American tax policy must stand as one of the great mysteries of the global political economy.
In 1969 Neil Armstrong walked on the moon, Jimi Hendrix played “The Star-Spangled Banner” at Woodstock, and federal, state and local governments in the United States raised about the same in taxes, as a share of the economy, as the government of the average industrialized country: 26.6 percent of gross domestic product, against 27 percent among the nations in the Organization for Economic Cooperation and Development.
Nearly 50 years later, the tax picture has changed little in the United States. By 2015, the last year for which the O.E.C.D. has comparable data, the figure was 26.4 percent of G.D.P. But across the market democracies of the O.E.C.D., the share had climbed by an average of more than seven percentage points.
Citizens of many countries that were poorer and little taxed in the 1960s, like Spain and Japan, today pay a much larger share of their incomes in taxes than their American counterparts. In some rich countries like Denmark, where taxes were already high in the 1960s, taxpayers now contribute almost 20 percentage points of G.D.P. more to the public purse than Americans do.
Wagner’s Law, named for the 19th-century German economist Adolph Wagner, states that government spending as a share of the economy will increase as nations get richer and their citizens demand more and better public services. This may approximate public policy in other industrialized nations. In the United States, it fails.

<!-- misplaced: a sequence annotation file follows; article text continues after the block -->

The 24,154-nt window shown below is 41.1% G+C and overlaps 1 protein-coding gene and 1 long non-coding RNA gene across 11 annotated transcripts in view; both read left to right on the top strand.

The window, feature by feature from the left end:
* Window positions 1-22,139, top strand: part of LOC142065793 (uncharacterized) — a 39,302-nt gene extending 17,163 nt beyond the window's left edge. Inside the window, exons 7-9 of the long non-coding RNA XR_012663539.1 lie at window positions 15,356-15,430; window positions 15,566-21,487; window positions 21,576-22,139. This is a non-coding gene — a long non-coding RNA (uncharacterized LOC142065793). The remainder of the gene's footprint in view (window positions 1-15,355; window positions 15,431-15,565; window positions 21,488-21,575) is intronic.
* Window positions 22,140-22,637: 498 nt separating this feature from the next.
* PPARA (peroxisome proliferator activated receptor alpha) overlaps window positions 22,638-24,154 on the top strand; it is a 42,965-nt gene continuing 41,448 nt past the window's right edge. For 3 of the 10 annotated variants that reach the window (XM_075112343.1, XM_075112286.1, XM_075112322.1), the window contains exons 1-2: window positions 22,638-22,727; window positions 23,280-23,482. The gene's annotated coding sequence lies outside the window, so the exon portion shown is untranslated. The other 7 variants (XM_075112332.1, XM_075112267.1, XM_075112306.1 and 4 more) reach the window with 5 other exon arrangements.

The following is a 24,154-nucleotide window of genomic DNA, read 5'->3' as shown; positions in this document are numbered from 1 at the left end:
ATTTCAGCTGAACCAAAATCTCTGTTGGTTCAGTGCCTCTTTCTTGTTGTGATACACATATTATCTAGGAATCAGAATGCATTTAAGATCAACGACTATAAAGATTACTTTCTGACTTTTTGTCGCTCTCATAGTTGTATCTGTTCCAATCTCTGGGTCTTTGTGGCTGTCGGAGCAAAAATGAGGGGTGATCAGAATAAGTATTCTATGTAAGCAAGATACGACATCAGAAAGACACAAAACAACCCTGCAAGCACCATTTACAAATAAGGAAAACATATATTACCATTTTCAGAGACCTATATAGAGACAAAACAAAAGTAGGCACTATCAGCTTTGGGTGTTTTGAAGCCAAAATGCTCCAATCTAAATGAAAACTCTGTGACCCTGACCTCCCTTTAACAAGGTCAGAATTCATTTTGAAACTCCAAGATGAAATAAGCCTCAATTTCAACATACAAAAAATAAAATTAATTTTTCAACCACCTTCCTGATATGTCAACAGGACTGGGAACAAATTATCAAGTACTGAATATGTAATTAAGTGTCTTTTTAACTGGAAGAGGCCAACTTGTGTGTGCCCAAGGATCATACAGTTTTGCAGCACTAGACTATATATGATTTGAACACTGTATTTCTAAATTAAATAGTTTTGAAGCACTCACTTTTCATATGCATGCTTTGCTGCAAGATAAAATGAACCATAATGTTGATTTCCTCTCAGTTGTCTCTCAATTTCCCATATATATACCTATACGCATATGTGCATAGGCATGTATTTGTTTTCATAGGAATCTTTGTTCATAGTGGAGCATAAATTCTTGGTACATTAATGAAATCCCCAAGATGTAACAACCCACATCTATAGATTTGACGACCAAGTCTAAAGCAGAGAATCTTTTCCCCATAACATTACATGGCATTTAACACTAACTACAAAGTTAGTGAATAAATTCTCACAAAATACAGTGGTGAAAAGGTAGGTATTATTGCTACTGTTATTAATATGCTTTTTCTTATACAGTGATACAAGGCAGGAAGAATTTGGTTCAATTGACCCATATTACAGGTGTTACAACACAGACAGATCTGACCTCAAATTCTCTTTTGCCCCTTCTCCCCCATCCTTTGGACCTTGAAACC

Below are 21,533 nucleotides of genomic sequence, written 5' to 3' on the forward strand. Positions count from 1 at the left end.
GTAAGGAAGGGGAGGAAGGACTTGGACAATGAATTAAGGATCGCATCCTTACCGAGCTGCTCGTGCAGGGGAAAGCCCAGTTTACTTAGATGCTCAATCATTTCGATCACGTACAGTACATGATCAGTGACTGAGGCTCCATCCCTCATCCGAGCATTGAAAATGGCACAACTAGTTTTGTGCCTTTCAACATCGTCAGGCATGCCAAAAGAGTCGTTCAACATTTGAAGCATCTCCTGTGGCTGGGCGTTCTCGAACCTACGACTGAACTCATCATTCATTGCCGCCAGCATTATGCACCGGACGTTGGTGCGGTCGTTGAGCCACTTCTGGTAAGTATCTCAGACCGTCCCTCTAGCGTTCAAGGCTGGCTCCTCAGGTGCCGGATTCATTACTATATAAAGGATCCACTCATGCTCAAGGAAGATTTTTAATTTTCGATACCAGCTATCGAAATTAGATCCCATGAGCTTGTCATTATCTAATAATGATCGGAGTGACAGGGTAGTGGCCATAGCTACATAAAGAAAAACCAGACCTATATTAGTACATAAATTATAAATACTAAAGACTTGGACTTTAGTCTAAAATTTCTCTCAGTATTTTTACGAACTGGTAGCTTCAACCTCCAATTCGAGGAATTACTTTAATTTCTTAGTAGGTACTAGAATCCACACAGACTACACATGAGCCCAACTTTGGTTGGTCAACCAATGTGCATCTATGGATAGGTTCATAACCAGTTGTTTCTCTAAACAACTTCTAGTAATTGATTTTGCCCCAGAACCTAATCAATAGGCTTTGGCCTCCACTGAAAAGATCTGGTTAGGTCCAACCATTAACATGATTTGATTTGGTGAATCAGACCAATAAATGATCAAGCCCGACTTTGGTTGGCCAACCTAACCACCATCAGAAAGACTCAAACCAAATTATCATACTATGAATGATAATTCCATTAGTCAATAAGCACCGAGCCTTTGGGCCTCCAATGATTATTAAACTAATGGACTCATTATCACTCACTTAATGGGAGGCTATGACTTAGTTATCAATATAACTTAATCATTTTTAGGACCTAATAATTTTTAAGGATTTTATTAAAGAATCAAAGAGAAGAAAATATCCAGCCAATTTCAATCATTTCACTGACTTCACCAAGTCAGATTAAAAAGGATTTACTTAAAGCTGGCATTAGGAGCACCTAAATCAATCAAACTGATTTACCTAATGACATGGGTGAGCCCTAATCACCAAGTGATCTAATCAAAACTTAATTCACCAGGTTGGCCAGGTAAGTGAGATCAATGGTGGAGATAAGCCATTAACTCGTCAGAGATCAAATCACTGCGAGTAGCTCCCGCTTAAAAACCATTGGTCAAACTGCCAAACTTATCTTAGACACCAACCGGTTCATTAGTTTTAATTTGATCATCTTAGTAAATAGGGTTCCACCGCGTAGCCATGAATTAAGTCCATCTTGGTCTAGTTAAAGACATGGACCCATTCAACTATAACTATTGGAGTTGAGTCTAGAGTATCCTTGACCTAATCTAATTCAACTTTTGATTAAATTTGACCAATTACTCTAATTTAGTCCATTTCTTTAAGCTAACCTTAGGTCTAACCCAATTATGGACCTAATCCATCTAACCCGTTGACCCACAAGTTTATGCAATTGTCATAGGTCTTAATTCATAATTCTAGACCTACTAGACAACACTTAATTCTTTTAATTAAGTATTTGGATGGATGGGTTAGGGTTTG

Americans are paying dearly as a result, as their comparatively small government has proved incapable of providing an adequate safety net to protect those most vulnerable to globalization and technological change.
It is hard to understand the deep reasons behind the American aversion to taxes and government. Is it the vestigial expression of a rugged individualism born on the American frontier? Is it racial hostility — an unwillingness by whites to fund social programs that some believe unduly benefit minorities?
And whatever apologists for small government might argue, there is no credible evidence that countries with higher tax rates grow less.
Over the last couple of weeks, Republicans have offered legislation to cut taxes by $1.5 trillion over the next decade — more than half a percentage point of G.D.P. They assert a dire need to stimulate growth by encouraging corporations to invest in the United States.
But Lawrence H. Summers, a former economic adviser to President Barack Obama, has asserted that the plan may instead “retard growth” and burden the middle class. Bruce Bartlett, who helped conceive the 1986 tax overhaul under President Ronald Reagan but has become a critic of Republicans, characterized claims that corporate tax cuts would increase the income of the middle class as “complete nonsense.”
Beyond this criticism, though, the debate offers an opportunity to look closely at the mechanics — and consider the motivations — behind the nation’s great divergence with the other market democracies of the West.